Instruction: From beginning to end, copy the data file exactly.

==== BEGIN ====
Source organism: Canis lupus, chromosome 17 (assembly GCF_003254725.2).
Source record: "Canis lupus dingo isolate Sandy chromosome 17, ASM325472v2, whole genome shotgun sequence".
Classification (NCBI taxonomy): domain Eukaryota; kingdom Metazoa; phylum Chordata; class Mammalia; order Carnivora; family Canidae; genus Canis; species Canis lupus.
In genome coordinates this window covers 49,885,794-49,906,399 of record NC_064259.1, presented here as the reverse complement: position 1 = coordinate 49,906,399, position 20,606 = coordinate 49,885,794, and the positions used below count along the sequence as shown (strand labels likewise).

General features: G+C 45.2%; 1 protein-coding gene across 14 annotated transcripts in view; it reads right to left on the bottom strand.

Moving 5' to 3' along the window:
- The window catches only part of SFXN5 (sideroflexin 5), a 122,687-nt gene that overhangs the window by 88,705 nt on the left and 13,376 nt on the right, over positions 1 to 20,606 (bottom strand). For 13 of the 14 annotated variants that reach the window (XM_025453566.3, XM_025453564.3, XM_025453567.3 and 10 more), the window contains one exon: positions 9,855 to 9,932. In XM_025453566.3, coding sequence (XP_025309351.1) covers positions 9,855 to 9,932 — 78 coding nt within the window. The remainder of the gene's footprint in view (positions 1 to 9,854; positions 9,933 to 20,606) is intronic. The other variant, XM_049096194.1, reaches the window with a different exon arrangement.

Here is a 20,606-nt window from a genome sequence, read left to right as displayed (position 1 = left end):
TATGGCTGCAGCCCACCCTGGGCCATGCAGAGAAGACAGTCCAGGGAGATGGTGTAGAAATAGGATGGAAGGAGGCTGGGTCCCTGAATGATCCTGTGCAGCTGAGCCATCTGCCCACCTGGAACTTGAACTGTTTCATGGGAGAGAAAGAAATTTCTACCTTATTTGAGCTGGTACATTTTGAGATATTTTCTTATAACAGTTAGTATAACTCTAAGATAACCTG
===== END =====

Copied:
Source organism: Canis lupus, chromosome 17 (assembly GCF_003254725.2).
Source record: "Canis lupus dingo isolate Sandy chromosome 17, ASM325472v2, whole genome shotgun sequence".
Classification (NCBI taxonomy): domain Eukaryota; kingdom Metazoa; phylum Chordata; class Mammalia; order Carnivora; family Canidae; genus Canis; species Canis lupus.
In genome coordinates this window covers 49,885,794-49,906,399 of record NC_064259.1, presented here as the reverse complement: position 1 = coordinate 49,906,399, position 20,606 = coordinate 49,885,794, and the positions used below count along the sequence as shown (strand labels likewise).

General features: G+C 45.2%; 1 protein-coding gene across 14 annotated transcripts in view; it reads right to left on the bottom strand.

Moving 5' to 3' along the window:
- The window catches only part of SFXN5 (sideroflexin 5), a 122,687-nt gene that overhangs the window by 88,705 nt on the left and 13,376 nt on the right, over positions 1 to 20,606 (bottom strand). For 13 of the 14 annotated variants that reach the window (XM_025453566.3, XM_025453564.3, XM_025453567.3 and 10 more), the window contains one exon: positions 9,855 to 9,932. In XM_025453566.3, coding sequence (XP_025309351.1) covers positions 9,855 to 9,932 — 78 coding nt within the window. The remainder of the gene's footprint in view (positions 1 to 9,854; positions 9,933 to 20,606) is intronic. The other variant, XM_049096194.1, reaches the window with a different exon arrangement.

Here is a 20,606-nt window from a genome sequence, read left to right as displayed (position 1 = left end):
TATGGCTGCAGCCCACCCTGGGCCATGCAGAGAAGACAGTCCAGGGAGATGGTGTAGAAATAGGATGGAAGGAGGCTGGGTCCCTGAATGATCCTGTGCAGCTGAGCCATCTGCCCACCTGGAACTTGAACTGTTTCATGGGAGAGAAAGAAATTTCTACCTTATTTGAGCTGGTACATTTTGAGATATTTTCTTATAACAGTTAGTATAACTCTAAGATAACCTG